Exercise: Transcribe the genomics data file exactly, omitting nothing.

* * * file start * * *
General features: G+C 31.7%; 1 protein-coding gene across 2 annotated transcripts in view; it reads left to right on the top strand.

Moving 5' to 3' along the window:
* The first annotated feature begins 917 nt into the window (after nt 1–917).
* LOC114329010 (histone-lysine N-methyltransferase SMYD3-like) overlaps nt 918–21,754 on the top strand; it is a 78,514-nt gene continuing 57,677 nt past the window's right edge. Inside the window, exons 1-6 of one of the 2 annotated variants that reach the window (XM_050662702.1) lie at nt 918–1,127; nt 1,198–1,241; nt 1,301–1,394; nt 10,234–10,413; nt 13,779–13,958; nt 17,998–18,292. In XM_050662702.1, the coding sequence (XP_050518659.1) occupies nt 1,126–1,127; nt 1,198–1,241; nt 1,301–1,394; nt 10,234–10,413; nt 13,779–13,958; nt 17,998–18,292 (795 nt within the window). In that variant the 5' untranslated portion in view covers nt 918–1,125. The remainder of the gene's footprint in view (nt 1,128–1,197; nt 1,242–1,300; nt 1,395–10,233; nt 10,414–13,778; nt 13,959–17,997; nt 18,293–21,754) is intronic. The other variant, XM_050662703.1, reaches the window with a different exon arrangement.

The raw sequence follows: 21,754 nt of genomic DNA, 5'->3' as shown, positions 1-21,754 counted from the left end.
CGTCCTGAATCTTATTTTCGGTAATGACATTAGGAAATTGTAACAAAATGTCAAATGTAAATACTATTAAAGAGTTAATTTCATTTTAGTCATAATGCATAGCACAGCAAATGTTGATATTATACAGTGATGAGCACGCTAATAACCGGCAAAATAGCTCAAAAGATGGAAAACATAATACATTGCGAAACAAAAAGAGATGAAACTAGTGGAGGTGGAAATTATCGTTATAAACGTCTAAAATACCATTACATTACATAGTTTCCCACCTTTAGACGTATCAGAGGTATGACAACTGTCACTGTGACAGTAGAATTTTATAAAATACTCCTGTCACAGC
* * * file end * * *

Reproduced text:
General features: G+C 31.7%; 1 protein-coding gene across 2 annotated transcripts in view; it reads left to right on the top strand.

Moving 5' to 3' along the window:
* The first annotated feature begins 917 nt into the window (after nt 1–917).
* LOC114329010 (histone-lysine N-methyltransferase SMYD3-like) overlaps nt 918–21,754 on the top strand; it is a 78,514-nt gene continuing 57,677 nt past the window's right edge. Inside the window, exons 1-6 of one of the 2 annotated variants that reach the window (XM_050662702.1) lie at nt 918–1,127; nt 1,198–1,241; nt 1,301–1,394; nt 10,234–10,413; nt 13,779–13,958; nt 17,998–18,292. In XM_050662702.1, the coding sequence (XP_050518659.1) occupies nt 1,126–1,127; nt 1,198–1,241; nt 1,301–1,394; nt 10,234–10,413; nt 13,779–13,958; nt 17,998–18,292 (795 nt within the window). In that variant the 5' untranslated portion in view covers nt 918–1,125. The remainder of the gene's footprint in view (nt 1,128–1,197; nt 1,242–1,300; nt 1,395–10,233; nt 10,414–13,778; nt 13,959–17,997; nt 18,293–21,754) is intronic. The other variant, XM_050662703.1, reaches the window with a different exon arrangement.

The raw sequence follows: 21,754 nt of genomic DNA, 5'->3' as shown, positions 1-21,754 counted from the left end.
CGTCCTGAATCTTATTTTCGGTAATGACATTAGGAAATTGTAACAAAATGTCAAATGTAAATACTATTAAAGAGTTAATTTCATTTTAGTCATAATGCATAGCACAGCAAATGTTGATATTATACAGTGATGAGCACGCTAATAACCGGCAAAATAGCTCAAAAGATGGAAAACATAATACATTGCGAAACAAAAAGAGATGAAACTAGTGGAGGTGGAAATTATCGTTATAAACGTCTAAAATACCATTACATTACATAGTTTCCCACCTTTAGACGTATCAGAGGTATGACAACTGTCACTGTGACAGTAGAATTTTATAAAATACTCCTGTCACAGC